English Français
Help preserve sites now!

Archaeological Site of Aigai (modern name Vergina)

Archaeological Site of Aigai (modern name Vergina)

The city of Aigai, the ancient first capital of the Kingdom of Macedonia, was discovered in the 19th century near Vergina, in northern Greece. The most important remains are the monumental palace, lavishly decorated with mosaics and painted stuccoes, and the burial ground with more than 300 tumuli, some of which date from the 11th century B.C. One of the royal tombs in the Great Tumulus is identified as that of Philip II, who conquered all the Greek cities, paving the way for his son Alexander and the expansion of the Hellenistic world.

Site archéologique d'Aigai (nom moderne Vergina)

À proximité de Vergina, dans le nord de la Grèce, fut découvert au XIXe siècle l'ancienne Aigai, première capitale du royaume de Macédoine. Les plus importants vestiges sont le palais monumental à la somptueuse décoration de mosaïques et stucs peints et la nécropole renfermant plus de trois cents tumulus dont certains remontent au XIe siècle av. J.-C. Parmi les tombes royales qu'abrite le Grand Tumulus figurerait celle de Philippe II qui conquit l'ensemble des cités grecques, ouvrant la voie à son fils Alexandre et à l'expansion du monde hellénistique.

موقع فرجينا الأثري

اكتُشفت أيغاي العاصمة الأولى لمملكة مقدونيا الواقعة على مقربة من فرجينا في شمال اليونان في القرن التاسع عشر، ومن أهمّ آثارها القصر الهائل، المزيّن بالفسيفساء والجص الملوّن تزييناً فخماً، والمقبرة الكبيرة التي تضمّ أكثر من ثلاثمائة جثوة يعود بعضها إلى القرن الحادي عشر قبل الميلاد. ومن بين المقابر الملكية التي تضمّها الجثوة الكبرى مقبرة الملك فيليب الثاني الذي غزا مجمل المُدن اليونانية، فاسحاً المجال لابنه الإسكندر ولفتح العالم الإغريقي القديم.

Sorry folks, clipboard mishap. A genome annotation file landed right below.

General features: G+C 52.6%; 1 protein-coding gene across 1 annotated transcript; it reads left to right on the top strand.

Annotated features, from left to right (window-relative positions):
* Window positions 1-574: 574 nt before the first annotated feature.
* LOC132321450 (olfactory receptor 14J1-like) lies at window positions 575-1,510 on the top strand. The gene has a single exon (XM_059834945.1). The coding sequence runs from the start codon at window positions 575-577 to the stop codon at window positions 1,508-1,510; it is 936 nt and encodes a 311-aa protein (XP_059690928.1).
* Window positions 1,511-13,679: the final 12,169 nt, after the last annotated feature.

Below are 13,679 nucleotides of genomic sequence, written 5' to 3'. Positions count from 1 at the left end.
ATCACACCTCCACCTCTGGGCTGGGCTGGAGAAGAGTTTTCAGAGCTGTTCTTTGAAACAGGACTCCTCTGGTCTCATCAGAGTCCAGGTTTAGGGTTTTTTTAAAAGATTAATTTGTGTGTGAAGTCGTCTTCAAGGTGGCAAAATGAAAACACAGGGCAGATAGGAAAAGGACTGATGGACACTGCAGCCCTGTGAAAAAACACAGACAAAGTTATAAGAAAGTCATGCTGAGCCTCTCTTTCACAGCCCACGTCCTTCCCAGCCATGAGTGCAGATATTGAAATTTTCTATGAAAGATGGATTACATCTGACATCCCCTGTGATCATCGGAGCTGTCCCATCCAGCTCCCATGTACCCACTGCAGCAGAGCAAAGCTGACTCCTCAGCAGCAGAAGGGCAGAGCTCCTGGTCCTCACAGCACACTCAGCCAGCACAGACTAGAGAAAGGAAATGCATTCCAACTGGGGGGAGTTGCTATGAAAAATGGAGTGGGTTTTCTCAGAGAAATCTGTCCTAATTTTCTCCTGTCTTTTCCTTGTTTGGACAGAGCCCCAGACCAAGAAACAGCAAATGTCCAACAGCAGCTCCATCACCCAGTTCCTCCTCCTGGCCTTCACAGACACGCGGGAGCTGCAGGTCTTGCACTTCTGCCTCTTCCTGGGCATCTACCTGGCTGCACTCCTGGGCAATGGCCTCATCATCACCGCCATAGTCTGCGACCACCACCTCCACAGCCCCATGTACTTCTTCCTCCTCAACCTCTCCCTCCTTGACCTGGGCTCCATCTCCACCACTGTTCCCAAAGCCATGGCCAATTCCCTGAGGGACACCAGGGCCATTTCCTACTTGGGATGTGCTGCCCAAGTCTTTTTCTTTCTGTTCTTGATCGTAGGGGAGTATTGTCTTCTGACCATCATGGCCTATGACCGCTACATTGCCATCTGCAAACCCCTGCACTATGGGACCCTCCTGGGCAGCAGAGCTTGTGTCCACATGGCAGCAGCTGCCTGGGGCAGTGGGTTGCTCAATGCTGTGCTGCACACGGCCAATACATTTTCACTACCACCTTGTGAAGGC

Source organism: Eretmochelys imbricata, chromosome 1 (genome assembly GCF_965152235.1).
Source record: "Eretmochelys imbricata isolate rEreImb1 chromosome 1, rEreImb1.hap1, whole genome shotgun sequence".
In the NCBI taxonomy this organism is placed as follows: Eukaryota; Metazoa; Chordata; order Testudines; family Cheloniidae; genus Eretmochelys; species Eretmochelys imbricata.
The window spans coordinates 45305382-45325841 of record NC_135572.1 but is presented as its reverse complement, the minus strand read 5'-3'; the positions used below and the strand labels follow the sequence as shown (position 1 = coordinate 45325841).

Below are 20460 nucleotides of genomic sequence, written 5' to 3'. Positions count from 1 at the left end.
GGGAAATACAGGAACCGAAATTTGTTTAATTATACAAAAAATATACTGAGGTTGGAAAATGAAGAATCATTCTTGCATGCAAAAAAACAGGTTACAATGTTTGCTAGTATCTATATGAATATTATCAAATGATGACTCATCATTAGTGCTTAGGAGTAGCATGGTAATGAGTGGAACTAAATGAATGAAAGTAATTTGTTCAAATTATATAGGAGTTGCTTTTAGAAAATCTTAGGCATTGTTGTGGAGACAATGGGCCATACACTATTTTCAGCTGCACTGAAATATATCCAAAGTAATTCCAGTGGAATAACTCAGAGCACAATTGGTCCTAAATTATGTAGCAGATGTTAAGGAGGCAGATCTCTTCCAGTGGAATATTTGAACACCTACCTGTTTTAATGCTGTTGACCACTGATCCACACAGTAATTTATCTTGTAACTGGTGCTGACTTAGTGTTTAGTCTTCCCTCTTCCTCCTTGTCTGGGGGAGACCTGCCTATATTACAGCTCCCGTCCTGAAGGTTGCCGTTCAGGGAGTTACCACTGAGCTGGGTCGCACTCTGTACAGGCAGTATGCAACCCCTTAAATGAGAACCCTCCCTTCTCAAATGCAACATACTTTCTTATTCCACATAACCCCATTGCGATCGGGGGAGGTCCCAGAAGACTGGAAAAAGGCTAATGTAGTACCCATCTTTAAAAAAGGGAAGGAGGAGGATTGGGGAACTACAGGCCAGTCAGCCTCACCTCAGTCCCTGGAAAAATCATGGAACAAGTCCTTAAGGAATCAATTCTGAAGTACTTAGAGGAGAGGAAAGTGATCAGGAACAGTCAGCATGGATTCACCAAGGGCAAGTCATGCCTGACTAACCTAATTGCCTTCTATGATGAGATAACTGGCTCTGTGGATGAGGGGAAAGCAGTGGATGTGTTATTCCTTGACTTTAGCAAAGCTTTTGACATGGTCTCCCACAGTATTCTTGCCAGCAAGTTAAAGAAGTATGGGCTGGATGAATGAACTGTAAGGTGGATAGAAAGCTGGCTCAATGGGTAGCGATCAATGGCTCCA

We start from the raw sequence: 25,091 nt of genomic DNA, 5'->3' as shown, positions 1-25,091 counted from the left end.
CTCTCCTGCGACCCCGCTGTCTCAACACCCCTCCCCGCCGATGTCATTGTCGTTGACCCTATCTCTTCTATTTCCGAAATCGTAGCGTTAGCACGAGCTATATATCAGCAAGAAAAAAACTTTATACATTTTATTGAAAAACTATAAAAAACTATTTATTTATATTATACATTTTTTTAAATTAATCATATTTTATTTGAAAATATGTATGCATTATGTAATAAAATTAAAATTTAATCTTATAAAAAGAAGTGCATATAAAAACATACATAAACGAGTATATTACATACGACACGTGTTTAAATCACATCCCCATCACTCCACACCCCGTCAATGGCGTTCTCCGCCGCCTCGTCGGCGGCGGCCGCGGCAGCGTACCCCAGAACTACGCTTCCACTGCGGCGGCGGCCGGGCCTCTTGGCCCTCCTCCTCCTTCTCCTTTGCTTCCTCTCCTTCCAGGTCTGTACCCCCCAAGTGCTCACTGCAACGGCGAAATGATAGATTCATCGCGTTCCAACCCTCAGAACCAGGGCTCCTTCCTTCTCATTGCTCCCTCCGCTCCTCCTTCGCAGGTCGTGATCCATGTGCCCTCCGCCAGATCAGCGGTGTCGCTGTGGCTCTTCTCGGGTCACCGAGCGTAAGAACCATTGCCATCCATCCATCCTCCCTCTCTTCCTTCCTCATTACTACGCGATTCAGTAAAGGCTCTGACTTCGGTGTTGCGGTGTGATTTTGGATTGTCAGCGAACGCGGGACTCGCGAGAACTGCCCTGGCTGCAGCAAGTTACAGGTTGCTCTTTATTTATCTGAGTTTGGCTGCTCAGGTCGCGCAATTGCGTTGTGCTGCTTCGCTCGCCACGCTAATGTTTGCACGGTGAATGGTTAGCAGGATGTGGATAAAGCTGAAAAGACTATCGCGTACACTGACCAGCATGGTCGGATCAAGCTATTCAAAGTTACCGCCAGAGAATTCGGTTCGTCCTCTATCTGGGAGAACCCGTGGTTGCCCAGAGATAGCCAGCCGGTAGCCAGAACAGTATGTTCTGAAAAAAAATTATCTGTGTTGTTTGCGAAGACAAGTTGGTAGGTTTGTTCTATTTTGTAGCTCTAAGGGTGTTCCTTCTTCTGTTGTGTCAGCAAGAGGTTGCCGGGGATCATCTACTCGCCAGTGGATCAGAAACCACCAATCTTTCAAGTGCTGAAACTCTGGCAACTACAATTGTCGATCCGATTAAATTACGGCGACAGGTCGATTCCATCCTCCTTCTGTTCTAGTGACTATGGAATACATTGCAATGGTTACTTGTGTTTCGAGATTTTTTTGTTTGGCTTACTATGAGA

source: UNESCO/ERI

韦尔吉纳的考古遗址

艾加伊城(Aigai)是马其顿王国古代的第一个首都,发现于19世纪,靠近希腊北部的韦尔吉纳。其中最重要的遗迹是一个用马赛克和灰泥装饰的巨大宫殿,以及包括300多个坟墓的墓地,其中一些坟墓建于公元前11世纪。大古墓中的一个皇家墓穴已经确认属于菲利普二世。这位国王曾征服所有希腊城市,为他的儿子亚历山大以及希腊世界的扩张铺平了道路。

source: UNESCO/ERI

Археологические памятники Вергины

Город Эги являлся первой столицей древней Македонии. Он был обнаружен около Вергины в северной Греции в ХIХ в. Наиболее значимыми находками стали монументальный дворец, богато украшенный мозаиками и росписями по штукатурке, а также участок захоронений с более чем 300 погребальными камерами – «тумули», некоторые из которых датируются ХI в. до н.э. Одно из царских захоронений, которое находится в большой погребальной камере, идентифицировано как принадлежащее Филиппу II, захватившему все древнегреческие города и создавшему тем самым своему сыну Александру Македонскому основу для внешней экспансии и основания эллинистического мира.

source: UNESCO/ERI

Sitio arqueológico de Aigai

Cerca de Vergina, al norte de Grecia, se descubrieron el siglo XIX los vestigios de la ciudad de Aigai, primera capital del reino de Macedonia. Los más importantes son los del monumental palacio real, profusamente ornamentado con mosaicos y estucos pintados, y los de la necrópolis, que cuenta con más de 300 túmulos, algunos de los cuales datan del siglo XI a.C. Una de las sepulturas reales del Gran Túmulo sería la de Filipo II, que con su conquista de todas las ciudades griegas preparó a la expansión del mundo helénico llevada a cabo por su hijo Alejandro.

source: UNESCO/ERI

エゲの古代遺跡(現在名ヴェルギナ)

source: NFUAJ

Archeologische stad Aigai (moderne naam: Vergina)

De stad Aigai, de oude eerste hoofdstad van het Koninkrijk van Macedonië, werd in de 19e eeuw ontdekt nabij Vergina, in het noorden van Griekenland. Tot de belangrijkste overblijfselen behoort het monumentale paleis, rijkelijk versierd met mozaïeken en beschilderd pleisterwerk. Daarnaast is er een begraafplaats met meer dan 300 grafheuvels, waarvan sommige dateren uit de 11e eeuw voor Christus. Een van de koninklijke graven in de Grote Tumulus wordt geïdentificeerd als het graf van Philippus II, die alle Griekse steden veroverde. Hij maakte de weg vrij voor zijn zoon Alexander en de uitbreiding van de Hellenistische wereld.